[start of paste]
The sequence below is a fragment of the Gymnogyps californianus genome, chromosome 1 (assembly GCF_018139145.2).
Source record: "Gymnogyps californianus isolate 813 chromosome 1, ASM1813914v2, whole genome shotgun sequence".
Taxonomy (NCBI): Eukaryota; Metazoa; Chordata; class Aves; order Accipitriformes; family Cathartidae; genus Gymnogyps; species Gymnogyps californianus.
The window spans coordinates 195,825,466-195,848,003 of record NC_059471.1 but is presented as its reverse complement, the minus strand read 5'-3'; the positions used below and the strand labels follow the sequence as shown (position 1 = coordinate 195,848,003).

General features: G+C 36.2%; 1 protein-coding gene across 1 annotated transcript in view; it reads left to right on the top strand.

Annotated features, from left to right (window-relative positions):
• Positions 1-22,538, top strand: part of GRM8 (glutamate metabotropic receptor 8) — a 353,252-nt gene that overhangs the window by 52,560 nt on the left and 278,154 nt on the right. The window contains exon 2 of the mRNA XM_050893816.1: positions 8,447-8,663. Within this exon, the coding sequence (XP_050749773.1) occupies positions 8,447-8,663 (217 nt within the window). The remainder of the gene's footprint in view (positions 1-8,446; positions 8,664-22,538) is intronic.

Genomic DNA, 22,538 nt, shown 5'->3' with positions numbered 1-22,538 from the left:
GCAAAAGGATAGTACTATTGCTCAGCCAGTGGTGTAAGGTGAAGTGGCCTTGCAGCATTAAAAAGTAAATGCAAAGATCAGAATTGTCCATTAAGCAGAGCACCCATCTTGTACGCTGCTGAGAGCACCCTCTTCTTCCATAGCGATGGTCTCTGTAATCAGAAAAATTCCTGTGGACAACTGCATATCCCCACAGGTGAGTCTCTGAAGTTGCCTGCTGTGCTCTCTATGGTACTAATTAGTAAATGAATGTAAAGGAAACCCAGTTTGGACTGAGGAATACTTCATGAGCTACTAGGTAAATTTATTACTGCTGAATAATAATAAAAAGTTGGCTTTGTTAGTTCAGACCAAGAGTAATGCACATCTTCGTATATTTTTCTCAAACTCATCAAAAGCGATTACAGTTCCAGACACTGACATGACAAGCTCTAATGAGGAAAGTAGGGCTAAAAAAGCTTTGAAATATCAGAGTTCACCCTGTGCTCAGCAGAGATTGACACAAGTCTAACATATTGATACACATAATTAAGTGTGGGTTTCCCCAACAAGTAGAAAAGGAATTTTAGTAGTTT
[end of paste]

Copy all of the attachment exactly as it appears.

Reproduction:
The sequence below is a fragment of the Gymnogyps californianus genome, chromosome 1 (assembly GCF_018139145.2).
Source record: "Gymnogyps californianus isolate 813 chromosome 1, ASM1813914v2, whole genome shotgun sequence".
Taxonomy (NCBI): Eukaryota; Metazoa; Chordata; class Aves; order Accipitriformes; family Cathartidae; genus Gymnogyps; species Gymnogyps californianus.
The window spans coordinates 195,825,466-195,848,003 of record NC_059471.1 but is presented as its reverse complement, the minus strand read 5'-3'; the positions used below and the strand labels follow the sequence as shown (position 1 = coordinate 195,848,003).

General features: G+C 36.2%; 1 protein-coding gene across 1 annotated transcript in view; it reads left to right on the top strand.

Annotated features, from left to right (window-relative positions):
• Positions 1-22,538, top strand: part of GRM8 (glutamate metabotropic receptor 8) — a 353,252-nt gene that overhangs the window by 52,560 nt on the left and 278,154 nt on the right. The window contains exon 2 of the mRNA XM_050893816.1: positions 8,447-8,663. Within this exon, the coding sequence (XP_050749773.1) occupies positions 8,447-8,663 (217 nt within the window). The remainder of the gene's footprint in view (positions 1-8,446; positions 8,664-22,538) is intronic.

Genomic DNA, 22,538 nt, shown 5'->3' with positions numbered 1-22,538 from the left:
GCAAAAGGATAGTACTATTGCTCAGCCAGTGGTGTAAGGTGAAGTGGCCTTGCAGCATTAAAAAGTAAATGCAAAGATCAGAATTGTCCATTAAGCAGAGCACCCATCTTGTACGCTGCTGAGAGCACCCTCTTCTTCCATAGCGATGGTCTCTGTAATCAGAAAAATTCCTGTGGACAACTGCATATCCCCACAGGTGAGTCTCTGAAGTTGCCTGCTGTGCTCTCTATGGTACTAATTAGTAAATGAATGTAAAGGAAACCCAGTTTGGACTGAGGAATACTTCATGAGCTACTAGGTAAATTTATTACTGCTGAATAATAATAAAAAGTTGGCTTTGTTAGTTCAGACCAAGAGTAATGCACATCTTCGTATATTTTTCTCAAACTCATCAAAAGCGATTACAGTTCCAGACACTGACATGACAAGCTCTAATGAGGAAAGTAGGGCTAAAAAAGCTTTGAAATATCAGAGTTCACCCTGTGCTCAGCAGAGATTGACACAAGTCTAACATATTGATACACATAATTAAGTGTGGGTTTCCCCAACAAGTAGAAAAGGAATTTTAGTAGTTT